Food Security Committee plans monitoring of actions to achieve World Food Summit goals

The 23rd session of FAO's Committee on World Food Security (CFS) ended on 18 April, after four days of discussion focusing on the first steps that need to be taken to achieve the World Food Summit's (WFS) overriding goal - to cut the number of undernourished people in the world by at least half by the year 2015.

Mapping the world's hungry is a first step to helping those in need

The Committee, which had a major responsibility in preparations for last November's Summit, now has the task of defining the ways in which the implementation of the WFS Plan of Action will be monitored and progress reported. The meeting was attended by 109 member countries and 44 observing nations, international organizations and NGOs, and was chaired by Pedro Medrano Rojas, the Chilean Permanent Representative to FAO.

One major component of post-Summit strategy is the Food Insecurity and Vulnerability Information and Mapping System (FIVIMS), which is being developed to pinpoint where the hungry are. Hunger mapping is key to effective follow-up to the Summit, as it allows food assistance and technical support to be directed to those most in need. A workplan drawn up for the development of the system by an FAO Technical Consultation on FIVIMS held in March was considered by the CFS. It stressed that the mapping process should be country-driven, with governments and people intimately involved. Indeed, the Committee reiterated that the primary responsibility for implementing the WFS Plan of Action rests with individual governments.

The Committee reaffirmed its support for the objectives of FAO's Special Programme for Food Security (SPFS), and welcomed its phased approach. The Pilot Phase focuses on small-scale water control, intensification of plant production systems, diversification of agriculture and identification, analysis and resolution of constraints that impede increased food production, and should provide concrete results for use during the Expansion Phase.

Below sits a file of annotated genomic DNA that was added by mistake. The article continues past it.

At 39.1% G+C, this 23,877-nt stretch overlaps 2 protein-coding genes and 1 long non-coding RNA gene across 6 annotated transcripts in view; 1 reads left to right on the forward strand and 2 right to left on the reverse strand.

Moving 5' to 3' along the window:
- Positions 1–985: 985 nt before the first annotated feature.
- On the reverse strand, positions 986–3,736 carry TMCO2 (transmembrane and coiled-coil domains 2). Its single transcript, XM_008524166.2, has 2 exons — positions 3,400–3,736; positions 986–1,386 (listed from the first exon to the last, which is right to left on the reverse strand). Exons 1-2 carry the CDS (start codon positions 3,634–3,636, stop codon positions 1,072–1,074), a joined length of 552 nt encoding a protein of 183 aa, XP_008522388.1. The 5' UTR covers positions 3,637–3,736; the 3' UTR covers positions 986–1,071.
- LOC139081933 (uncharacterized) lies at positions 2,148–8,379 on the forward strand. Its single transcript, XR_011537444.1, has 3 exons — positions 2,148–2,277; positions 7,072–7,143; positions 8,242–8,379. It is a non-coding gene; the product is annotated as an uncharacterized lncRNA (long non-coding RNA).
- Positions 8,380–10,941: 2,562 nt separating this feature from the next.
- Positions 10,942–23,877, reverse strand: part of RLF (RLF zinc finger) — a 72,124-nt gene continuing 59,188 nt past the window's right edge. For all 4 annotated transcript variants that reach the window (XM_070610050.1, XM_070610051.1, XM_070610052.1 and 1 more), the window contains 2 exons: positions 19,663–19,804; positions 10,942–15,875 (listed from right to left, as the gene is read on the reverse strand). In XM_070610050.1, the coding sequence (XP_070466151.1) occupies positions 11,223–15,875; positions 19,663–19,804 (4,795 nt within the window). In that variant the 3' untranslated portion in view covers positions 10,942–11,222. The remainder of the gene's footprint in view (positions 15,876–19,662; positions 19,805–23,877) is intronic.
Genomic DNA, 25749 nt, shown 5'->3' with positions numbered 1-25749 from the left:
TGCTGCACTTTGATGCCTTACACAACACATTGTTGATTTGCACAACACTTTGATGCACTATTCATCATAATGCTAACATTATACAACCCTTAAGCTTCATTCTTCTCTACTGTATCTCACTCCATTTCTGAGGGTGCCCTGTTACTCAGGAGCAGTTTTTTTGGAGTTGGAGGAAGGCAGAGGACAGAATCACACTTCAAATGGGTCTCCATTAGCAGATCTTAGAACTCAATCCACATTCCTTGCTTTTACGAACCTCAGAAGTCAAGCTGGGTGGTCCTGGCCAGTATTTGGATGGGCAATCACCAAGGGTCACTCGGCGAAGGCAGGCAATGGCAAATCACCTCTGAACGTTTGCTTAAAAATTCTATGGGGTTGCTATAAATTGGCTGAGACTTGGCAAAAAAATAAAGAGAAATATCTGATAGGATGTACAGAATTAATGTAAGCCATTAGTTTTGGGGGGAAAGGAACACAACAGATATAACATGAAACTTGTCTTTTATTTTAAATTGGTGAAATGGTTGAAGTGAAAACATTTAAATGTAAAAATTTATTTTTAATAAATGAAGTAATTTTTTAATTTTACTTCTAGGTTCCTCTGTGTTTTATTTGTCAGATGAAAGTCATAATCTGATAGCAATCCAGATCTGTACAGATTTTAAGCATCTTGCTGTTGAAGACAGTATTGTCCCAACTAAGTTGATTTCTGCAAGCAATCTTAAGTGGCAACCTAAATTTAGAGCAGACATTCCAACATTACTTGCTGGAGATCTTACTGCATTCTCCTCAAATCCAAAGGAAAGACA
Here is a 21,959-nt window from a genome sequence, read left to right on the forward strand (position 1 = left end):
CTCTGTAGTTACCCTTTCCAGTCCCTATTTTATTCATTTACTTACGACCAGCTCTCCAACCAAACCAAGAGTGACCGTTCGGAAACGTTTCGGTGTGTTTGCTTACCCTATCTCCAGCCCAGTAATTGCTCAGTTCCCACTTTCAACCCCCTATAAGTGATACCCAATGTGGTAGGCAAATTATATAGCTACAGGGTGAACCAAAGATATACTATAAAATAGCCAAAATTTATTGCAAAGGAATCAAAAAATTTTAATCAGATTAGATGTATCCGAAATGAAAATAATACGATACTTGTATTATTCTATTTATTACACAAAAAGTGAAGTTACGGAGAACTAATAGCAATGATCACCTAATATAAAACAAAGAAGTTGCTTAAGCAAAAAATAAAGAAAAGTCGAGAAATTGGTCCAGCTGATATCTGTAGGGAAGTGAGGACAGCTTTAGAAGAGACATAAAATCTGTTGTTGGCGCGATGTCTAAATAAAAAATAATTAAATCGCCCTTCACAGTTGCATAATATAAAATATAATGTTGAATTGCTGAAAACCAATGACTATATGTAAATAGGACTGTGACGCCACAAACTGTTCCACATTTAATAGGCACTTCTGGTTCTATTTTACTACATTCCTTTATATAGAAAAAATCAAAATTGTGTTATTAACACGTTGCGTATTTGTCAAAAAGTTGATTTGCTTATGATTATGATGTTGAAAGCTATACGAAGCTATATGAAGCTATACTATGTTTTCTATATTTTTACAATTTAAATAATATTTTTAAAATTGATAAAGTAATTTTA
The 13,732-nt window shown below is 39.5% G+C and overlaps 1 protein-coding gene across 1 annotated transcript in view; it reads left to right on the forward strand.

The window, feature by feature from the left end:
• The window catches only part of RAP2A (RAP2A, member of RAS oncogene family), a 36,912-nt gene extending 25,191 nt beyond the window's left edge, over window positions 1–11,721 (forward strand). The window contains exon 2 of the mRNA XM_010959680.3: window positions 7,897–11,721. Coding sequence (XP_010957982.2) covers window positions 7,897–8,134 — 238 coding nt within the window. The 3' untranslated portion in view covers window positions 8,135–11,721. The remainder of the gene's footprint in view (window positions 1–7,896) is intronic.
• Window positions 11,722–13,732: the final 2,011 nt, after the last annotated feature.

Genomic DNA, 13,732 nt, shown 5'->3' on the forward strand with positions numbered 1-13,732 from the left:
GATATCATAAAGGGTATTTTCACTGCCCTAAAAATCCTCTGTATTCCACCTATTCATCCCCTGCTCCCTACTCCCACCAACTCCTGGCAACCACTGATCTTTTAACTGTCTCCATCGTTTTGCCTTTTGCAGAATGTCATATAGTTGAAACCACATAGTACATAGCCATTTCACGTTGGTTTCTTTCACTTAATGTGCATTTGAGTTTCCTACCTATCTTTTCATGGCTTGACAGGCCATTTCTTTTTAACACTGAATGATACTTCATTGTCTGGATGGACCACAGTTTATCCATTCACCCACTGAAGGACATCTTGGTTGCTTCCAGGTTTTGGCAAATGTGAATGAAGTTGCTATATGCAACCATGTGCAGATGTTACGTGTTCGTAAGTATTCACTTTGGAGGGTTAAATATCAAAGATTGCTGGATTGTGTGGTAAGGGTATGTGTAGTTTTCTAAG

While confirming that the Special Programme addresses essential elements of food security, some delegates expressed reservations about making it either the spearhead for FAO's post-Summit activities or an umbrella for coordinating all FAO field activities. Nevertheless, recognizing the importance of the SPFS in achieving Summit objectives, many delegates requested rapid expansion to all low-income food-deficit countries (LIFDCs) and called on donor countries and institutions to step up their financial support of the programme. The SPFS is currently operational in 18 countries.

Under the standing agenda item on nutrition, the committee discussed the contribution of street foods to food security, both as a source of food and of income. Ready-to-eat snacks and meals have become a major part of urban diets and economies. The committee recognized the need for quality and hygiene regulations to promote street foods as a healthy food source and supported FAO's work in providing technical assistance, training and education for street food operators and local governments.


12 May 1997

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